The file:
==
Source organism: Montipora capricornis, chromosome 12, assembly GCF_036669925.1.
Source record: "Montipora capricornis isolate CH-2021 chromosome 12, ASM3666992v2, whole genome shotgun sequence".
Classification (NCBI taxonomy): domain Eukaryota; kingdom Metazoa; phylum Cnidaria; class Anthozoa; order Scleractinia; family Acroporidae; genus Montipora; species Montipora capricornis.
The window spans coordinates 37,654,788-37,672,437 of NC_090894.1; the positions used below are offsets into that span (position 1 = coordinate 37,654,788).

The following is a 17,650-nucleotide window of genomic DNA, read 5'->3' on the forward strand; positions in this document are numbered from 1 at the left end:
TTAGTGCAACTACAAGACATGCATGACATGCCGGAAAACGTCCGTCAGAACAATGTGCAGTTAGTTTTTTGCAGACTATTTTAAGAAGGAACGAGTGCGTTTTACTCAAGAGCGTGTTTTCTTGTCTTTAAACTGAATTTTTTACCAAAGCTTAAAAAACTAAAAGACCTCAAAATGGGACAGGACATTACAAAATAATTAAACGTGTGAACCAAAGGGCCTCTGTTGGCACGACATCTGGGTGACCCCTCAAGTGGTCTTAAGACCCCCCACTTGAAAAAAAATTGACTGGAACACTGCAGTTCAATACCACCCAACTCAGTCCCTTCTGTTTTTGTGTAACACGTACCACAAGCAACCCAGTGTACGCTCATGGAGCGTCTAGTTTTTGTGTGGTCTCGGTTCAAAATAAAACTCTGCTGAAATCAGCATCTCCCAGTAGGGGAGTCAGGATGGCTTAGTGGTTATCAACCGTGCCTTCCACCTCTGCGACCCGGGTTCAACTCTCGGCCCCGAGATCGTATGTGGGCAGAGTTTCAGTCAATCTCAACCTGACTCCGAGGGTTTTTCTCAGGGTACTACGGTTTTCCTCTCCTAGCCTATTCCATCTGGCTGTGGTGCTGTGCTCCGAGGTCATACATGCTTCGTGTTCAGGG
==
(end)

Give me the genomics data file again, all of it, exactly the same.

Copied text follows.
Source organism: Montipora capricornis, chromosome 12, assembly GCF_036669925.1.
Source record: "Montipora capricornis isolate CH-2021 chromosome 12, ASM3666992v2, whole genome shotgun sequence".
Classification (NCBI taxonomy): domain Eukaryota; kingdom Metazoa; phylum Cnidaria; class Anthozoa; order Scleractinia; family Acroporidae; genus Montipora; species Montipora capricornis.
The window spans coordinates 37,654,788-37,672,437 of NC_090894.1; the positions used below are offsets into that span (position 1 = coordinate 37,654,788).

The following is a 17,650-nucleotide window of genomic DNA, read 5'->3' on the forward strand; positions in this document are numbered from 1 at the left end:
TTAGTGCAACTACAAGACATGCATGACATGCCGGAAAACGTCCGTCAGAACAATGTGCAGTTAGTTTTTTGCAGACTATTTTAAGAAGGAACGAGTGCGTTTTACTCAAGAGCGTGTTTTCTTGTCTTTAAACTGAATTTTTTACCAAAGCTTAAAAAACTAAAAGACCTCAAAATGGGACAGGACATTACAAAATAATTAAACGTGTGAACCAAAGGGCCTCTGTTGGCACGACATCTGGGTGACCCCTCAAGTGGTCTTAAGACCCCCCACTTGAAAAAAAATTGACTGGAACACTGCAGTTCAATACCACCCAACTCAGTCCCTTCTGTTTTTGTGTAACACGTACCACAAGCAACCCAGTGTACGCTCATGGAGCGTCTAGTTTTTGTGTGGTCTCGGTTCAAAATAAAACTCTGCTGAAATCAGCATCTCCCAGTAGGGGAGTCAGGATGGCTTAGTGGTTATCAACCGTGCCTTCCACCTCTGCGACCCGGGTTCAACTCTCGGCCCCGAGATCGTATGTGGGCAGAGTTTCAGTCAATCTCAACCTGACTCCGAGGGTTTTTCTCAGGGTACTACGGTTTTCCTCTCCTAGCCTATTCCATCTGGCTGTGGTGCTGTGCTCCGAGGTCATACATGCTTCGTGTTCAGGG